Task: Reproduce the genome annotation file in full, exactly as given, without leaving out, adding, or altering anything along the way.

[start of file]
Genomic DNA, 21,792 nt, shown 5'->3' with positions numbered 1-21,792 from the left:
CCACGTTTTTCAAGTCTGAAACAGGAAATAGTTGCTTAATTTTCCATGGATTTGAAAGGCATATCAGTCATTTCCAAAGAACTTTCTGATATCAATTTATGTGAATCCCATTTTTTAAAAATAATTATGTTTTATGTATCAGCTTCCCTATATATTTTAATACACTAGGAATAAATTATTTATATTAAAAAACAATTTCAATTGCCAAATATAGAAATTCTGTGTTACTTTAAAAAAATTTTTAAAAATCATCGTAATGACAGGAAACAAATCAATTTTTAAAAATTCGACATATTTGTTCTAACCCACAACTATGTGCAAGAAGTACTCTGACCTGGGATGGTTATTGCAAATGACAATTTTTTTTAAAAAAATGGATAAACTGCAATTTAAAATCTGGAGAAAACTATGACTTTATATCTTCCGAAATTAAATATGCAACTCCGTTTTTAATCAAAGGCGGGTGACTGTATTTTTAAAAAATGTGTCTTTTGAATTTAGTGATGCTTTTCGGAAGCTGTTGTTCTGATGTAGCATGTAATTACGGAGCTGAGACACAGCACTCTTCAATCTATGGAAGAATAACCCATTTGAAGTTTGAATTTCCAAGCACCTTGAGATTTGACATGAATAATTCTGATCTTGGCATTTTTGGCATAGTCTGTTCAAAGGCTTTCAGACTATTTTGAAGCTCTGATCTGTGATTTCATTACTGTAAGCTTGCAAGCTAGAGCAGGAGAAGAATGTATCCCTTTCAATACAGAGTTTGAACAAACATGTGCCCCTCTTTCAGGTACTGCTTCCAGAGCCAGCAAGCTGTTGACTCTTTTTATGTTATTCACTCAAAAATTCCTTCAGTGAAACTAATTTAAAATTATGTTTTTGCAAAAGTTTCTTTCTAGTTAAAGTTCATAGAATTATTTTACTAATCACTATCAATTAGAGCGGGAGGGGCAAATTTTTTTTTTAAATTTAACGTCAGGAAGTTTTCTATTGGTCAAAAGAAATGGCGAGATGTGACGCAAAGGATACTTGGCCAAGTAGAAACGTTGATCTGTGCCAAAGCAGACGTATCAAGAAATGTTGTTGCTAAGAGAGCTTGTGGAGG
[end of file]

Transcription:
Genomic DNA, 21,792 nt, shown 5'->3' with positions numbered 1-21,792 from the left:
CCACGTTTTTCAAGTCTGAAACAGGAAATAGTTGCTTAATTTTCCATGGATTTGAAAGGCATATCAGTCATTTCCAAAGAACTTTCTGATATCAATTTATGTGAATCCCATTTTTTAAAAATAATTATGTTTTATGTATCAGCTTCCCTATATATTTTAATACACTAGGAATAAATTATTTATATTAAAAAACAATTTCAATTGCCAAATATAGAAATTCTGTGTTACTTTAAAAAAATTTTTAAAAATCATCGTAATGACAGGAAACAAATCAATTTTTAAAAATTCGACATATTTGTTCTAACCCACAACTATGTGCAAGAAGTACTCTGACCTGGGATGGTTATTGCAAATGACAATTTTTTTTAAAAAAATGGATAAACTGCAATTTAAAATCTGGAGAAAACTATGACTTTATATCTTCCGAAATTAAATATGCAACTCCGTTTTTAATCAAAGGCGGGTGACTGTATTTTTAAAAAATGTGTCTTTTGAATTTAGTGATGCTTTTCGGAAGCTGTTGTTCTGATGTAGCATGTAATTACGGAGCTGAGACACAGCACTCTTCAATCTATGGAAGAATAACCCATTTGAAGTTTGAATTTCCAAGCACCTTGAGATTTGACATGAATAATTCTGATCTTGGCATTTTTGGCATAGTCTGTTCAAAGGCTTTCAGACTATTTTGAAGCTCTGATCTGTGATTTCATTACTGTAAGCTTGCAAGCTAGAGCAGGAGAAGAATGTATCCCTTTCAATACAGAGTTTGAACAAACATGTGCCCCTCTTTCAGGTACTGCTTCCAGAGCCAGCAAGCTGTTGACTCTTTTTATGTTATTCACTCAAAAATTCCTTCAGTGAAACTAATTTAAAATTATGTTTTTGCAAAAGTTTCTTTCTAGTTAAAGTTCATAGAATTATTTTACTAATCACTATCAATTAGAGCGGGAGGGGCAAATTTTTTTTTTAAATTTAACGTCAGGAAGTTTTCTATTGGTCAAAAGAAATGGCGAGATGTGACGCAAAGGATACTTGGCCAAGTAGAAACGTTGATCTGTGCCAAAGCAGACGTATCAAGAAATGTTGTTGCTAAGAGAGCTTGTGGAGG